Consumer rights and the pandemic
13 May 2021 by Andreea Brindas
Like so many areas of daily life, the coronavirus pandemic has had an unprecedented impact on consumer rights issues. As well as the well-documented issues around travel, it’s estimated that over £100 million has been lost in vouchers expiring during lockdown. That’s not including the gift cards, vouchers, and returns for businesses that have gone into liquidation or administration. What action should you take and what are your rights? How can a Solicitor help? Following on from this week’s Law Society Solicitor Chat, Andreea Brindas from FJG’s Corporate & Commercial team has provided some answers to a few frequently asked questions around this topic.
I have vouchers for cinema and restaurant chains that expired during lockdown last year. Should these be automatically extended?
According to the Competitions & Markets Authority’s guidance, consumers have 2 options i.e. request an extension of the expiration date of the vouchers or request a full refund from the vendor.
However, the most recent statistics show that 49% of expired vouchers received an automatic extension of time, 15% received an extension of time upon request from the consumer, and 36% received no extension of time at all, meaning that the consumers lost the value of their vouchers.
It is important to note that vouchers are purchased under a contract and the transaction is usually subject to the vendor’s Terms and Conditions – this means that the person who purchases the vouchers will be bound by such terms. Your rights to an automatic extension of time and/or refund will therefore be subject to and set out within the vendor’s Terms and Conditions.
Is there any difference to my rights if I have vouchers, gift cards, or returns for a business that has gone into administration, compared to one that has gone into liquidation?
If a company has gone into administration, the administrators see customers with vouchers as creditors. This means that you will be among the business’ other creditors, who are all trying to claim back any money owed. So, to get your money back, you will need to make a claim in writing to the administrators with proof of your vouchers.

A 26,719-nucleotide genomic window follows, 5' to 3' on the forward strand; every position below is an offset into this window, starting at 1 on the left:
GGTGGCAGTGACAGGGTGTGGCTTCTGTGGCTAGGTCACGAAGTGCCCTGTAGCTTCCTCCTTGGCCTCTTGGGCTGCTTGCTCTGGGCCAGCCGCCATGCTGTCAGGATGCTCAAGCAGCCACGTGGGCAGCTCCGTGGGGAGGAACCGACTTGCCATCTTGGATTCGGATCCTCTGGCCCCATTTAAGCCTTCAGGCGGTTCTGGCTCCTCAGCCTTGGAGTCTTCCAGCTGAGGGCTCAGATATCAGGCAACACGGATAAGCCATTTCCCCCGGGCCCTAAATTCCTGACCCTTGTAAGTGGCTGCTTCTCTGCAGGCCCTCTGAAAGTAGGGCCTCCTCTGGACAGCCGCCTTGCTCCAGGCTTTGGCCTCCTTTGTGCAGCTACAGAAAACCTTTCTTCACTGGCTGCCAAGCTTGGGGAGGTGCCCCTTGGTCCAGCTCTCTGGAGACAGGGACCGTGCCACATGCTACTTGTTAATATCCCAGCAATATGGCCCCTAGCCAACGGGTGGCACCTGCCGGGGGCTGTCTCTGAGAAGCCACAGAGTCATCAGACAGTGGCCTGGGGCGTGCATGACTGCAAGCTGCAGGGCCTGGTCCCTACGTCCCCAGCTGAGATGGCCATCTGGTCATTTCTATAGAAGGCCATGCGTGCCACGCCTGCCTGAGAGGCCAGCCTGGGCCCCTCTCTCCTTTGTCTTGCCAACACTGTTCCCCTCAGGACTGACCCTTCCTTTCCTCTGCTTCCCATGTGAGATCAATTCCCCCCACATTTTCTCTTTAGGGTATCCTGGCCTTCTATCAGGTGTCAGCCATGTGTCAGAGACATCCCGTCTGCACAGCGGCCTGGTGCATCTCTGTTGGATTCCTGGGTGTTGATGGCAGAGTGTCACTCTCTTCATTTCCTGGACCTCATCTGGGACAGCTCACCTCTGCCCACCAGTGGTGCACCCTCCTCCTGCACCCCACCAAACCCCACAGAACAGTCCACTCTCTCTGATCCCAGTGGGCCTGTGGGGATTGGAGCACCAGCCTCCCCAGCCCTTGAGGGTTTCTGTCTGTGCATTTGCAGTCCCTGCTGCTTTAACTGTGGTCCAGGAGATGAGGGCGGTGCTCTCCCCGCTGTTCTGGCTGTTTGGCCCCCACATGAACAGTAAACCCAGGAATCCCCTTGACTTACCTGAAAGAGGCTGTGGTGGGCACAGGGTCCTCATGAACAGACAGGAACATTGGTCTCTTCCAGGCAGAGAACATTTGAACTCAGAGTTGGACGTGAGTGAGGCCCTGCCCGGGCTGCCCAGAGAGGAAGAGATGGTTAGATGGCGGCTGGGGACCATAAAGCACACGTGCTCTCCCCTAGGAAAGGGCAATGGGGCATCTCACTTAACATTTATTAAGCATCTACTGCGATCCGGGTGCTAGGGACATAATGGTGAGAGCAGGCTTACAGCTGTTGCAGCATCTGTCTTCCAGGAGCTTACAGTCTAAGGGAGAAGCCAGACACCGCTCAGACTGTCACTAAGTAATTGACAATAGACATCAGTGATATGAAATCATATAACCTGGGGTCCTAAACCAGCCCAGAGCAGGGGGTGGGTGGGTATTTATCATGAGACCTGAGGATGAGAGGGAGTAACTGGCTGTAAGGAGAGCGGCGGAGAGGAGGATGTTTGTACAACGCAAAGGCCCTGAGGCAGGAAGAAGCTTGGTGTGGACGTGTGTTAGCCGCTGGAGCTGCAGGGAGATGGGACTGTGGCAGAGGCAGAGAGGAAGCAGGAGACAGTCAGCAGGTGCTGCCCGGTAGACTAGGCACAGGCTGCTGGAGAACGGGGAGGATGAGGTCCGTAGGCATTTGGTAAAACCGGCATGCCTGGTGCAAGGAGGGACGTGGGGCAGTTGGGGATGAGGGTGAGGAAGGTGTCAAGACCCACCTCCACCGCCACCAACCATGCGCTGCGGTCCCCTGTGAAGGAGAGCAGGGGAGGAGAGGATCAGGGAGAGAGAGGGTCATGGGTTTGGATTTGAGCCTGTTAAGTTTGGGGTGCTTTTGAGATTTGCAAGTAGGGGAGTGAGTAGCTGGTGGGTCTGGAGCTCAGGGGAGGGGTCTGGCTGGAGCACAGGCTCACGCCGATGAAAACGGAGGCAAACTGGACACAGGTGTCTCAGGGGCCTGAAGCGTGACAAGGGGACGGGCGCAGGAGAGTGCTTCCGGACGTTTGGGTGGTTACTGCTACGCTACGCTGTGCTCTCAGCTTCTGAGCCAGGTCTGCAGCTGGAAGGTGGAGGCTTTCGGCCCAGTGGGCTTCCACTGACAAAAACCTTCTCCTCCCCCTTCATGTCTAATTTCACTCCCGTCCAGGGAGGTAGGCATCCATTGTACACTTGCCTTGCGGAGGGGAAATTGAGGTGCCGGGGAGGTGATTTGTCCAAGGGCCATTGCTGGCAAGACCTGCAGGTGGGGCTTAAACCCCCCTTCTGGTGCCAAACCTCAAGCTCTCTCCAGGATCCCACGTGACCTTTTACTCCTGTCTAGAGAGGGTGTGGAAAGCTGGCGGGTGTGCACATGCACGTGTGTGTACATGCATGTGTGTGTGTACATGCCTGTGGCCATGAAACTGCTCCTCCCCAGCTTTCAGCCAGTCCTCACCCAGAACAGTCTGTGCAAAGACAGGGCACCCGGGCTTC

It is important to note that sometimes the administrators may decide to honour gift vouchers/cards – therefore you may wish to check in-store if the voucher can still be used.
If I have a branded gift card for a parent company, can this still be used to buy items from one of their brands if that brand has now been sold to another retailer? For example, if I had an Arcadia group gift card, can I still use this to shop at Topshop online store now that the Topshop brand has been sold to ASOS?
This will depend on the purchaser’s decision i.e. in this scenario, ASOS. ASOS may accept gift cards and vouchers from the previous operation, but this is not guaranteed, and you may wish to check this with them directly.
If my package tour holiday has been cancelled, should I accept a travel voucher, and will this have the same level of ATOL protection as my original booking?
If your package holiday has been cancelled, you are entitled to a cash refund by law and we would strongly recommend that you seek a cash refund instead of a credit note/voucher.
However, if the holiday company is unable to offer you a cash refund at this stage, you could accept a credit note/voucher provided that this is classed as a refund credit note and is not incentivised.
According to the Civil Aviation Authority’s (CAA) guidance, ‘refund credit notes’ (RCNs) issued after 10th March 2020 solely due to the COVID-19 pandemic will have ATOL protection until an end date yet to be confirmed. All RCNs will need to be redeemed with the issuing ATOL holder for either cash or against a new booking by 30th September 2022; any unredeemed RCNs after this date will cease to be ATOL protected.
Any vouchers from holiday companies that are incentivised i.e. offer a larger amount than originally paid – will not be ATOL protected. The holiday-maker company should make it clear when the voucher is issued that such incentive is not financially protected, but, in any event, we would recommend that such incentives are documented separately rather than RCN to ensure that the protection offered to the RCNs is not affected.
Am I entitled to change my mind if I have already accepted a voucher from my holiday company or airline?
If you have already accepted a refund credit or voucher, you should tell the holiday company you have changed your mind and ask for a refund. If this does not work, it is better to use a credit note than a voucher to book a new package holiday as this will at least be ATOL protected.